What’s more, MacKinnon said, sleep paralysis is more likely when your sleep is disrupted in some way — perhaps because you’ve been traveling, you’re too hot or too cold, or you’re sleeping in an unfamiliar or spooky place. Those tendencies may make it more likely that a person will experience sleep paralysis when already vulnerable to thoughts of ghosts and ghouls. “It’s interesting seeing how these scientific narratives and the more psychoanalytical or psychological narratives can support each other rather than conflict,” MacKinnon said.

Since working on the project, MacKinnon has been able to bring her own sleep paralysis episodes under control — or at least learned to calm herself during them. The trick, she said, is to use episodes like a form of research, by paying attention to details like how her hands feel and what position she’s in. This sort of mindfulness tends to make scary hallucinations blink away, she said. “Rationalizing it is incredibly counterintuitive,” she said. “It took me a really long time to stop believing that it was real, because it feels so incredibly real.”

http://www.livescience.com/28325-spooky-film-explores-sleep-paralysis.html

Research on letting babies ‘cry it out’

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Cry-it-out is a sleep training method that advocates letting your baby cry (or the more innocuous-sounding “self-soothe”) for varying periods of time before offering comfort. The goal is to get your baby to learn how to fall asleep on her own, so you, too, can rest.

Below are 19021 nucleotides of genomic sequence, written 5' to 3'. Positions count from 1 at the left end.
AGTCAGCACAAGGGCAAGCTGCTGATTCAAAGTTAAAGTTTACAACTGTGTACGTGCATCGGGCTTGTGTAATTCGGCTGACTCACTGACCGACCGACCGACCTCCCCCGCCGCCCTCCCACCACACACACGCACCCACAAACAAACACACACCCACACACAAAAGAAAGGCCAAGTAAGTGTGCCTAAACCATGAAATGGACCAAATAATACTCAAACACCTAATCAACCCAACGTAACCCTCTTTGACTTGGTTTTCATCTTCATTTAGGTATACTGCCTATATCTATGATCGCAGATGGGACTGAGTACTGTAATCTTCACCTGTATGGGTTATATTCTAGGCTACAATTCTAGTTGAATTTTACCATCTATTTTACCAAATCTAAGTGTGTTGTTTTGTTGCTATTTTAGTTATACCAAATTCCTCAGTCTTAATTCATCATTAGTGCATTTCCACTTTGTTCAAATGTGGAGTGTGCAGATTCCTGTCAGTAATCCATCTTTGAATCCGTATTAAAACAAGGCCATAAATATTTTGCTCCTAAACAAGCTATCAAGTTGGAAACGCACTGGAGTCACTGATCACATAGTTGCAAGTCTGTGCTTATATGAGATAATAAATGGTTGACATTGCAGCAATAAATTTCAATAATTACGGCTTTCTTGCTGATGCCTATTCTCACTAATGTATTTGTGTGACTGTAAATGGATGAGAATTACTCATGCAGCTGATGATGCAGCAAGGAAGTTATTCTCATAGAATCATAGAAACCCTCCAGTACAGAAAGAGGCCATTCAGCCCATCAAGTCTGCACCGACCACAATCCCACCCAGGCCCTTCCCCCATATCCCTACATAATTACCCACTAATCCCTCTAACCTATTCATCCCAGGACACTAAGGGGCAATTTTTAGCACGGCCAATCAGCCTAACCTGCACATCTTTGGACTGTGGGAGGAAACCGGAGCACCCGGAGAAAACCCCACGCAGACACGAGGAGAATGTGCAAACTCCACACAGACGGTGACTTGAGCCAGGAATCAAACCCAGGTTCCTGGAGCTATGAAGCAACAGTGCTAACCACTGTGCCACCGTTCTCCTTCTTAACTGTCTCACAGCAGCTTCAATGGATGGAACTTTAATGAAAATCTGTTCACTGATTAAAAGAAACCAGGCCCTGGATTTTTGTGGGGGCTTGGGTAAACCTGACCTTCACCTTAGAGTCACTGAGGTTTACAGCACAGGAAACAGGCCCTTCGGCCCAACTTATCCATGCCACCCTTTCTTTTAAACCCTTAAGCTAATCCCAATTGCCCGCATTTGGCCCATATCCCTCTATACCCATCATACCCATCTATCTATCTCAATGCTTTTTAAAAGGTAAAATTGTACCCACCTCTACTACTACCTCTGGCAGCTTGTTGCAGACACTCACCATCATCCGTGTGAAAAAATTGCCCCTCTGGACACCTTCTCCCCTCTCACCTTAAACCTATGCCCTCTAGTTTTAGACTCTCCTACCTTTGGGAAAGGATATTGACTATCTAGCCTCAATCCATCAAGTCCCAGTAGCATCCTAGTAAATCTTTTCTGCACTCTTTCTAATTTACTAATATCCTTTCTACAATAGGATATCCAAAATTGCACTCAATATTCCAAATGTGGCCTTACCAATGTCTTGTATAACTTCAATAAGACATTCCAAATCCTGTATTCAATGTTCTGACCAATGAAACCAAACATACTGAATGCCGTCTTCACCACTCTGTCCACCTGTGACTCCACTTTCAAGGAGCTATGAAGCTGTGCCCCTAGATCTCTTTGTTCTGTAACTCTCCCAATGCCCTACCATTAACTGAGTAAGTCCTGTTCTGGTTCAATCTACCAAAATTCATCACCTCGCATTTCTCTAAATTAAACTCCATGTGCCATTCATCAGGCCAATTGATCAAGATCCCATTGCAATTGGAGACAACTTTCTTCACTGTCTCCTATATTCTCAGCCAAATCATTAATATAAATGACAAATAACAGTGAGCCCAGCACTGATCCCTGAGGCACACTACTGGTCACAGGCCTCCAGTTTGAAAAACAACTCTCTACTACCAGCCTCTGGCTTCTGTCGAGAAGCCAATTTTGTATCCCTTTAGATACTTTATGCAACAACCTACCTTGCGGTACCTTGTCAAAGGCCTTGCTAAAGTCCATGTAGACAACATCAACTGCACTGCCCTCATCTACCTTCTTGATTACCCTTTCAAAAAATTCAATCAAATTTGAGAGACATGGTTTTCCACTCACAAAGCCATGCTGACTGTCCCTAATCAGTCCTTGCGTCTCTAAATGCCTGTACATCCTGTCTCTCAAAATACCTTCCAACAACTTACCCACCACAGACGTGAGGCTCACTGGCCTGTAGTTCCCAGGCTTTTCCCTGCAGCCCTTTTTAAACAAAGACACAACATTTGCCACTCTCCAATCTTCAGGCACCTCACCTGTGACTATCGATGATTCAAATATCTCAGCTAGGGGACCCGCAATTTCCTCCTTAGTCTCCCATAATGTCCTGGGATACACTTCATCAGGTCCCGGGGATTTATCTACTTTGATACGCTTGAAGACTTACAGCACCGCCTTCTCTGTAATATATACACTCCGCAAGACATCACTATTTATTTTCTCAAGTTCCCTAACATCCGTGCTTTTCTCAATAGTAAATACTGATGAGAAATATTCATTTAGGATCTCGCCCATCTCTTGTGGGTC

Central to it all is stress and sanity: the baby’s, yours and that of everyone with earshot.

The method is the subject of intense debate, passionate opinions and conflicting research findings.

A few weeks ago, the journal Developmental Psychology published a study supporting the notion that a majority of infants over the age of 6 months may best be left to self-soothe and fall back to sleep on their own.

Noting that sleep deprivation can exacerbate maternal depression, Temple University researcher and professor Marsha Weinraub concluded: “Because the mothers in our study described infants with many awakenings per week as creating problems for themselves and other family members, parents might be encouraged to establish more nuanced and carefully targeted routines to help babies with self-soothing and to seek occasional respite.”

There is broad agreement that parents’ well-being is critical to infants’ health and development. Weintraub suggested that the link between infant awakenings and maternal depression would benefit from further research.

Adequate sleep is, of course, key to parents’ stress levels. Loss of sleep has been associated with a dramatically higher risk of depression in mothers and marital problems.

It is how well (or not) the baby fares in the cry-it-out scenario that muddies the waters.

On the pro sleep-training side, an Australian study published in September followed 326 children with parent-reported sleep problems at 7 months. Half the babies were placed in a sleep-training group and the other half in a control group that did not use sleep training.